This really has nothing to do with how you play it or how it sounds, and only with how you read and write the musical notation.
When you write any form of syncopation, you want to notate it so that the beats are still apparent.
Here's an example with a very common syncopation known in Latin music as a 'tresillo',
The following rhythm is the exact same rhythm, just in a different notation.
The only difference is that in the second version, the 4/4 meter is more visible.
If I add a quarter note beat alongside both, you can tell.
In the first version, the 2nd and 3rd beats are obscured within the dotted notes. In the second version the notes of the syncopated rhythm visibly line up with the 4/4 beat and therefore the meter is better emphasized. It uses the beamed 8th notes to show that there is a note halfway between the 2nd and 3rd beats and ties to link up the long notes.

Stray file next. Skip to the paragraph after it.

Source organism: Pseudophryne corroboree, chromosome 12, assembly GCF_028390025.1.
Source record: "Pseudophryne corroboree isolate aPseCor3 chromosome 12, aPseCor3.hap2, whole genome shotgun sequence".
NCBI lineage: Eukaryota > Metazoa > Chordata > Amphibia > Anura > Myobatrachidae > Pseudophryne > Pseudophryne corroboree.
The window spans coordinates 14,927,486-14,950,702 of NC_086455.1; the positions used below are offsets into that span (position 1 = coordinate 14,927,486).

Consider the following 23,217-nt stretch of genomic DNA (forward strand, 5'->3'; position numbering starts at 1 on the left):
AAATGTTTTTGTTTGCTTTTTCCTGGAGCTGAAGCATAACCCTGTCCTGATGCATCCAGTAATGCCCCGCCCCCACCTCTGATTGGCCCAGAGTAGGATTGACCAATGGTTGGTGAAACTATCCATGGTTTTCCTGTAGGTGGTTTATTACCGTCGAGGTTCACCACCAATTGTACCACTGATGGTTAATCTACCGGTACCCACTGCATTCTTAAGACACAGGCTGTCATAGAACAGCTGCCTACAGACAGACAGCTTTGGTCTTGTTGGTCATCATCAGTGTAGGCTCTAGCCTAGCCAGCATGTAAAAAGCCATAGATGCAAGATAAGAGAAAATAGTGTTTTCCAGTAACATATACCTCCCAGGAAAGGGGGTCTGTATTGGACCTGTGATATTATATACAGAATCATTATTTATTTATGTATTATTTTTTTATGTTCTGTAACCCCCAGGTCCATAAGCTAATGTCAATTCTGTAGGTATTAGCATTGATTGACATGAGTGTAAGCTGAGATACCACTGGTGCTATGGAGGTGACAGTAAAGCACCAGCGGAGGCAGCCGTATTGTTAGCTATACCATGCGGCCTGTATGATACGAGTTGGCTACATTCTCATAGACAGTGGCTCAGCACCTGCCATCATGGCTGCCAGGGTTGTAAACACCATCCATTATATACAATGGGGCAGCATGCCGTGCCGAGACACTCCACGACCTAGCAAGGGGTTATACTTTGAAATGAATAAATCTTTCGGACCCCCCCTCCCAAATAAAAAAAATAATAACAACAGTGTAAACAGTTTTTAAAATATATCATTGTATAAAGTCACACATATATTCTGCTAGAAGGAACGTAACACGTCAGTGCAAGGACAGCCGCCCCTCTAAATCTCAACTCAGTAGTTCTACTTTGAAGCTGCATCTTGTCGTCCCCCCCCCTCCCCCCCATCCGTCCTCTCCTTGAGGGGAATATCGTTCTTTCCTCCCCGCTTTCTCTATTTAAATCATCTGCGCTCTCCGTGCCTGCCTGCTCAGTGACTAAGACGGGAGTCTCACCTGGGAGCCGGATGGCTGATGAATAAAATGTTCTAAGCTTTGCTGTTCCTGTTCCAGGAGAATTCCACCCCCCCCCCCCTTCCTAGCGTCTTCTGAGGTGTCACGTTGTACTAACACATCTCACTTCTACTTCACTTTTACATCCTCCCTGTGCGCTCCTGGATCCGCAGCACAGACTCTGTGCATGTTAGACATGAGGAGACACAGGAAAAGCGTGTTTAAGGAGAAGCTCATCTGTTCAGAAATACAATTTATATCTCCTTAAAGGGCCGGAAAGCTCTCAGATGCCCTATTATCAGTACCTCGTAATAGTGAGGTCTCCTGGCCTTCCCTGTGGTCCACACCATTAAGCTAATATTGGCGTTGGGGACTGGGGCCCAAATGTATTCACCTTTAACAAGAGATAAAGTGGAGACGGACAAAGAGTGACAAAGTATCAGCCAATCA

The first version is fine if you want to emphasize the 3 + 3 + 2 (or 1.5 + 1.5 + 1) rhythm as the beat, especially if the music is based on that tresillo structure. However, the second version is better notation if the 4/4 beat is more important, like when the other notes or instruments in the piece are structured around the beat and not the tresillo pattern.
As a general notational rule, use beams and dots to group up notes within a metric beat, and ties to link up notes that play across more than one beat or between beats.